3. Thanks for your comment Phil,

    I think you didn’t understand. There is all the instances on Stage on same keyframe. On the same keyframe, I have a top Layer name Scripts, which contains the code to access the objects.

    As I mentioned, it even runs for the first time. But when I jump back from any other Scene back to this keyframe, it starts throwing error.

    If you search, you can find that this bug is encountered by many others as well. Check the one referenced link in my post.

    // chall3ng3r //

  4. I wrote the blog post linked-to above. I suppose that “bug” is in the eye of the beholder. Those of us who came from AS2 had no problems with a line of code changing the frame, and the next line of code attempting to access something on the stage at that frame. AS3 appears to have preserved all behavior of this type, until you suddenly try to do this and discover that, 1 time out of 20, you crash with a null reference error.

    That’s part of the most frustrating part: that using this “incorrect” patern actually works under many circumstances and environments, but then tends to suddenly fail without explanation.

    I also always considered it a bug because the behavior of the stage is inconsistent. For instance, when this bug happens, you can actually request “numChildren” and get, say, 1. Yet if you try to access the one and only child on the next line, it comes back null.

    Worst still is that following Adobe’s recommended workarounds for this also do not work consistently. Which destroys for me any credibility Adobe had left on this issue (which is very little after they had already said “this horribly inconvenient and inconsistent behavior is totally by design and not a bug at all!”).

    I still prefer the solution I laid out on my blog, which is to use an asynchronous method to move to the desired frame, and to pass along 1) a function to be run once the frame is fully loaded, and 2) an array of names of elements. The code will then wait until the frame and all of those named elements are really REALLY loaded, before executing the code.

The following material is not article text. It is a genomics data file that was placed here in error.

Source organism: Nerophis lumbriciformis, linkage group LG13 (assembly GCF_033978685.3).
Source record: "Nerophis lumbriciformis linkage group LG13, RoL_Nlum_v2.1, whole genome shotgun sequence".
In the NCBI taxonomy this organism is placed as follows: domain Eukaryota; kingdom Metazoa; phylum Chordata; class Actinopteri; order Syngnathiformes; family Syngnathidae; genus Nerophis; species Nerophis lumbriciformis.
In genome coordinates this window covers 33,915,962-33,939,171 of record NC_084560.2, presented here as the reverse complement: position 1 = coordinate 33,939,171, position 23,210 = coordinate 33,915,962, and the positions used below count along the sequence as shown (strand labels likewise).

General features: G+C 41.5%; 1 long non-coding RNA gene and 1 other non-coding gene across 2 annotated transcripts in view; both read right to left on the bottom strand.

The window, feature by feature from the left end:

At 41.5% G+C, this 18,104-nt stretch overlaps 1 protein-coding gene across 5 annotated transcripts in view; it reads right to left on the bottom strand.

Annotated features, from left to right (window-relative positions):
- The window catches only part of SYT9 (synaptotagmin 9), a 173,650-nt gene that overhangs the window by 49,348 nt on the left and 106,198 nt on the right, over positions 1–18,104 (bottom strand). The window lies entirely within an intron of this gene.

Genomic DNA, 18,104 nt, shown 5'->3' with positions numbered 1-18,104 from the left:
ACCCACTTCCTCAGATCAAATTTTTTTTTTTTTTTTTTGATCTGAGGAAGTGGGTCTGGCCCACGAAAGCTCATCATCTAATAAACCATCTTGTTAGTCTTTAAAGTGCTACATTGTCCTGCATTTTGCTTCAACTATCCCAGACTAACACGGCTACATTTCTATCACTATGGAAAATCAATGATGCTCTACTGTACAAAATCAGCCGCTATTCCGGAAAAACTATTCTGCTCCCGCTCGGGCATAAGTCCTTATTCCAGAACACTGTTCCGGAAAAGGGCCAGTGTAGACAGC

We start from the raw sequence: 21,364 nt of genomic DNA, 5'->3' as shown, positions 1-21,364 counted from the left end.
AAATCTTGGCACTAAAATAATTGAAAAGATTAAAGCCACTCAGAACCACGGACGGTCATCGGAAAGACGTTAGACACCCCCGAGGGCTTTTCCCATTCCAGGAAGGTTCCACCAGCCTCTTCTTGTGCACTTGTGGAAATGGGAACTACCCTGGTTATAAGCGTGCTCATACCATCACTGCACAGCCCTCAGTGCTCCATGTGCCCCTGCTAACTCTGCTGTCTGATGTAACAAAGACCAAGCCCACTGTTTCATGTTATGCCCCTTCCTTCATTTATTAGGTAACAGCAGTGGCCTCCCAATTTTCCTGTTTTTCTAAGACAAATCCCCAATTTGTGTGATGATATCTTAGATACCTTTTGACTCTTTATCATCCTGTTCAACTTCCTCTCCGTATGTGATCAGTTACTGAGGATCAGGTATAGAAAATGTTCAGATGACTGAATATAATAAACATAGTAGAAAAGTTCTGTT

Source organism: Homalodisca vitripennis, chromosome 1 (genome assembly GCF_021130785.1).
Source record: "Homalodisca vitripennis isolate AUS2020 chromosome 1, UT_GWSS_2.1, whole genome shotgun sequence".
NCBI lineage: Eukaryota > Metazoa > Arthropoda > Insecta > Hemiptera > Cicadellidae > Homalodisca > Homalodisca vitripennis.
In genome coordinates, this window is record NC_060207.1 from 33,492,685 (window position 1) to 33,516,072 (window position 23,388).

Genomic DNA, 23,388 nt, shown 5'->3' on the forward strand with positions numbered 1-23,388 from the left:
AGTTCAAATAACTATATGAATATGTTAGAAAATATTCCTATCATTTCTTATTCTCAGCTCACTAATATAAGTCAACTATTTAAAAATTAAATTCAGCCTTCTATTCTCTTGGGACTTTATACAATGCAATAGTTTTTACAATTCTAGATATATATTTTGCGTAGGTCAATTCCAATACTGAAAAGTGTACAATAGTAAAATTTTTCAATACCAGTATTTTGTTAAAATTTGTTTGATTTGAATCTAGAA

It’s a solution that uses minimal extra lines of code (simply put the post-load lines of script into an anonymous function that gets passed into this gotoAndPlayAndThen() solution). And when this bug comes up, you can fix it quickly by adding these few lines of code, or adding an element that came back null to the “list of things to wait to instantiate.” It’s still flawed – I would prefer if you didn’t have to manually maintain the list of names – but so far it seems to be foolproof, unlike Adobe’s recommended workarounds.

  5. @IQpierce, thanks for your detailed reply. Yes I agree, and also noted in my post, that my workaround is not the best one out there.

    But consider if, that stage instance is just a MovieClip which have some timeline animations, the designer would just want it to work like it would in AS2. He might just look for the simplest way to get pass this bug.

    I did some memory consumption tests as well on my approach, and so far it’s alright. Will try your workaround in some other project for sure.

    I can only hope and wish Adobe could just fix it. And make the instance objects init properly, before any AS3 code is executed.

    // chall3ng3r //

  6. You didn’t understanding the timeline well enough, when you call gotoAndStop / gotoAndPlay it won’t go right away, this is for performance reason. It will actually go at the end of that frame. If you want to access timeline elements wait until the event FRAME_CONSTRUCT fired or just wait until next frame.

    I got major problems with this before, it’s very frustrated, I know, but that’s because we didn’t understanding it yet.

    Hope this clarify something.

Leave a Reply to IQpierce Cancel reply